As I share office space with the company, I (Andrew) agreed to help out with an annual carbon footprint size-up for Strident Computer Systems (holders of Gold Suffolk Carbon Charter status). So, this morning, I spent the last half an hour or so collating some of their carbon information including asking staff about their transport habits.

It struck me as I was walking around asking people about their cars’ engines and how far they travelled to work that the measurement phase is a really great way to get people clued up on the low-carbon programme and/or refresh interest and participation.

People were proud to tell me that they used fuel-efficient cars and mildly sheepish if not, they asked if there was anything more they could be doing to reduce their contributions to the business’s carbon footprint.

I thought that this confirmed the message that we try to put out with the LCC CIC site that the smallest steps are the both the easiest and the most effective in a small business in managing carbon emissions and so I thought I would share.

Likewise, we’d love to hear from anybody who has successfully completed a carbon footprint measurement and hopefully how quick and easy they found it! Just post on the Q&A or comment on this post.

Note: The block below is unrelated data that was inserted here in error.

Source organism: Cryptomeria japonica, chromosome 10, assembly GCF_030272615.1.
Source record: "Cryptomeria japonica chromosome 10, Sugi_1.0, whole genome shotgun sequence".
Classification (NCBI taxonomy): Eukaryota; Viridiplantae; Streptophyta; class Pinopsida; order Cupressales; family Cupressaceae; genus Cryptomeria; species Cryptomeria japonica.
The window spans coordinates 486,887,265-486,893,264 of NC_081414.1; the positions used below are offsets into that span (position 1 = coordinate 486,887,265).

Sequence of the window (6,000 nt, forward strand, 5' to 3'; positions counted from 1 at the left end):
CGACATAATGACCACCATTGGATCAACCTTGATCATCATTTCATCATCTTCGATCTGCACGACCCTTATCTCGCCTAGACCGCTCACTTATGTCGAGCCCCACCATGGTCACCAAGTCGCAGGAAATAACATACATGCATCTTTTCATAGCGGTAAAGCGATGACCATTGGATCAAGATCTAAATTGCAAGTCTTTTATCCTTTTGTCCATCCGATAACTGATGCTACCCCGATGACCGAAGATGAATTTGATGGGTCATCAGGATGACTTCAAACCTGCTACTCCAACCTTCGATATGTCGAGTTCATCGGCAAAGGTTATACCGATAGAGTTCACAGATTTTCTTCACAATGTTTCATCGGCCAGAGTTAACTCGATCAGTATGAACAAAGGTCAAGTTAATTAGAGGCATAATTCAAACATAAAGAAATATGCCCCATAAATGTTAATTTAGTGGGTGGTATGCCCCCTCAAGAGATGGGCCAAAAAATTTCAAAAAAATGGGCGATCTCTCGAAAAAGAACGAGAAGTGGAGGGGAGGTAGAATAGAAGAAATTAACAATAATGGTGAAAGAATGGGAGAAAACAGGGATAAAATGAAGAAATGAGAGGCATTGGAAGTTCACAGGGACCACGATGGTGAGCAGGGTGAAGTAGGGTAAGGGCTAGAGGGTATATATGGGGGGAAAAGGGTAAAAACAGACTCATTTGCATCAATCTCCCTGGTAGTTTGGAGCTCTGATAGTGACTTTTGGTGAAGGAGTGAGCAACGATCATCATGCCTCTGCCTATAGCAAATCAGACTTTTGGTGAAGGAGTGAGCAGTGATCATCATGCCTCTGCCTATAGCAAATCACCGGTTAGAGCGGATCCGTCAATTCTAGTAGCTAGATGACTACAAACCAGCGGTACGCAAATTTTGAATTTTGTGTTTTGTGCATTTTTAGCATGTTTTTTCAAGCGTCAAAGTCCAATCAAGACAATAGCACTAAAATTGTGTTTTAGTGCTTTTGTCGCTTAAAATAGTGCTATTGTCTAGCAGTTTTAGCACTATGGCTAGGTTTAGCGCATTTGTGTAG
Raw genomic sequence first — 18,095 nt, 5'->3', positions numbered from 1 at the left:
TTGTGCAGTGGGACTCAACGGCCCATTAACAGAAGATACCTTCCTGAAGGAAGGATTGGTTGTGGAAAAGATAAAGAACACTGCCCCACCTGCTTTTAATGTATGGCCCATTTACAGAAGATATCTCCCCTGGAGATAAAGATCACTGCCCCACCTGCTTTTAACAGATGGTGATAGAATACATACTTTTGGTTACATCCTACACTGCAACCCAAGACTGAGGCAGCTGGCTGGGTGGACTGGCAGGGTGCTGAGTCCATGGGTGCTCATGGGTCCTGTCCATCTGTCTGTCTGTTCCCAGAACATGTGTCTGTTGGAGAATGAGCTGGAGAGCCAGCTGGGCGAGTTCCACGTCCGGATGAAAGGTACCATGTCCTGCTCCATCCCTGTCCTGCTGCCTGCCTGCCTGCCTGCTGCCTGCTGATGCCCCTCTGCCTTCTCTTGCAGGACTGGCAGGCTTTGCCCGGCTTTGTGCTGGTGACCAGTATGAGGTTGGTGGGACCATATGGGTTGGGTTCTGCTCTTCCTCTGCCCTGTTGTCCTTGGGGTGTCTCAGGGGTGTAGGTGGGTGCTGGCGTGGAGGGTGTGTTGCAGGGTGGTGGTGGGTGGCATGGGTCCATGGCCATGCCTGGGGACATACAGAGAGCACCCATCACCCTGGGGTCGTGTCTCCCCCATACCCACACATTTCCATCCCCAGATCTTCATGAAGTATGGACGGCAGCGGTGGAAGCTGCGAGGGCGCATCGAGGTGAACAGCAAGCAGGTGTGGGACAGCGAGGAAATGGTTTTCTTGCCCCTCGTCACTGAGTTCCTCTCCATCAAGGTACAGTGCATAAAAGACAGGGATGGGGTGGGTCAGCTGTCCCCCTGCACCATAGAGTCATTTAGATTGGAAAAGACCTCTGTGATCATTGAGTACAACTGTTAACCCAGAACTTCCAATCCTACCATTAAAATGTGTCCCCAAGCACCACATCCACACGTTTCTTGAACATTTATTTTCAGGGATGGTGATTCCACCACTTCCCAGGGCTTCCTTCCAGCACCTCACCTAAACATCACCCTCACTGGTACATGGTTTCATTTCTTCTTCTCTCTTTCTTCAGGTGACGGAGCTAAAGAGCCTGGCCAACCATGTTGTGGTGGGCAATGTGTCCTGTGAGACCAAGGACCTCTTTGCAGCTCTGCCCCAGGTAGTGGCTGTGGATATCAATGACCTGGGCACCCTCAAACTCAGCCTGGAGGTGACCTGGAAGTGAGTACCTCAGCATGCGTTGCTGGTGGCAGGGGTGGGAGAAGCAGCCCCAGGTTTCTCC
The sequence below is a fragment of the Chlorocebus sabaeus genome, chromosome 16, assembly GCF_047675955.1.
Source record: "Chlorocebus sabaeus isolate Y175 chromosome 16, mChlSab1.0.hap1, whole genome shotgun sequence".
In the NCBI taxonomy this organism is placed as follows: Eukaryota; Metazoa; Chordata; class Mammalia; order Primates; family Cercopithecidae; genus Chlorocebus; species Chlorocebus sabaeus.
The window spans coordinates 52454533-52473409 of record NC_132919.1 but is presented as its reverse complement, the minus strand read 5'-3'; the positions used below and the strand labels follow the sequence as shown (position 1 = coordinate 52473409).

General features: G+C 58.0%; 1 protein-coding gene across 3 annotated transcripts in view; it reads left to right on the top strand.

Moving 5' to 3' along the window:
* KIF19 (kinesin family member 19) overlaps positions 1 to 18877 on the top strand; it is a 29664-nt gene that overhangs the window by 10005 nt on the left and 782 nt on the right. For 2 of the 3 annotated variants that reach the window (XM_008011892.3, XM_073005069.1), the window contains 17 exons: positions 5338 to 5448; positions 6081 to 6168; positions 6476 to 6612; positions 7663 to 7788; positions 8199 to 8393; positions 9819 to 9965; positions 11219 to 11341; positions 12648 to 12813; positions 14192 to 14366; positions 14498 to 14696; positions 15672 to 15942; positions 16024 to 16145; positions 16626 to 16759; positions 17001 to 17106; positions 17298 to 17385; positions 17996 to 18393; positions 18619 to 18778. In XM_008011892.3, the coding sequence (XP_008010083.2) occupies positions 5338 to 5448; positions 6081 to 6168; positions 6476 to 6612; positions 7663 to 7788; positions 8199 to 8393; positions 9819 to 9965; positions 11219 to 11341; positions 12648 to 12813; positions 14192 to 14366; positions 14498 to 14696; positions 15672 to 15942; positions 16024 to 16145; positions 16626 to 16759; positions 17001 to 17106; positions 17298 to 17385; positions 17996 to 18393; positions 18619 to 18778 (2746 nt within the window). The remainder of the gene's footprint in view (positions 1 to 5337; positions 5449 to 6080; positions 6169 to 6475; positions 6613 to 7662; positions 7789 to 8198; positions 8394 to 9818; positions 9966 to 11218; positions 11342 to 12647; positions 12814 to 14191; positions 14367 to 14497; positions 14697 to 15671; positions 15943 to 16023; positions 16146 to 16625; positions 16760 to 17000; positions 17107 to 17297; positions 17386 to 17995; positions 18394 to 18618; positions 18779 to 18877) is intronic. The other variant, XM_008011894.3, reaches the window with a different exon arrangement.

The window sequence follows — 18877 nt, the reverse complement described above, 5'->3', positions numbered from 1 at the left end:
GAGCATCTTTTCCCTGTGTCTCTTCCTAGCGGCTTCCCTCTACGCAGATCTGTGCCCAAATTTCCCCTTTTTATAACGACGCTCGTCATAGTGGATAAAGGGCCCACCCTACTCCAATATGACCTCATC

Website Update & New Team Member!

As you’ll be able to see surrounding this post is a slightly altered website.

It’s not quite the finished article yet but its function remains very much the same.


We’ve cut things down to be ultra-simple, rather like we did with our Measure Reduce Balance model to reduce your footprint by.

You can still ask questions to the champions community and gain points to your profile (which we will reward the fortnightly best contributor with a tree planted in your honour).

It would be a great (re)start if you were a fairly active user last year to let us know what you have been up to over the last few months and any changes you’ve made to your low carbon agenda!

This blog will be updated at least once a week with thought provoking posts and novel suggestions on how we can improve the way we manage carbon in our operations.

Hope to see and contribute to some great discussions from you out there in Suffolk very soon!

I should also take this opportunity to introduce myself as the newest member of the LCC team. My name is Andrew Woodhouse, I’m a physical Geography graduate and I’ll be the principal site monitor for the next few months at least.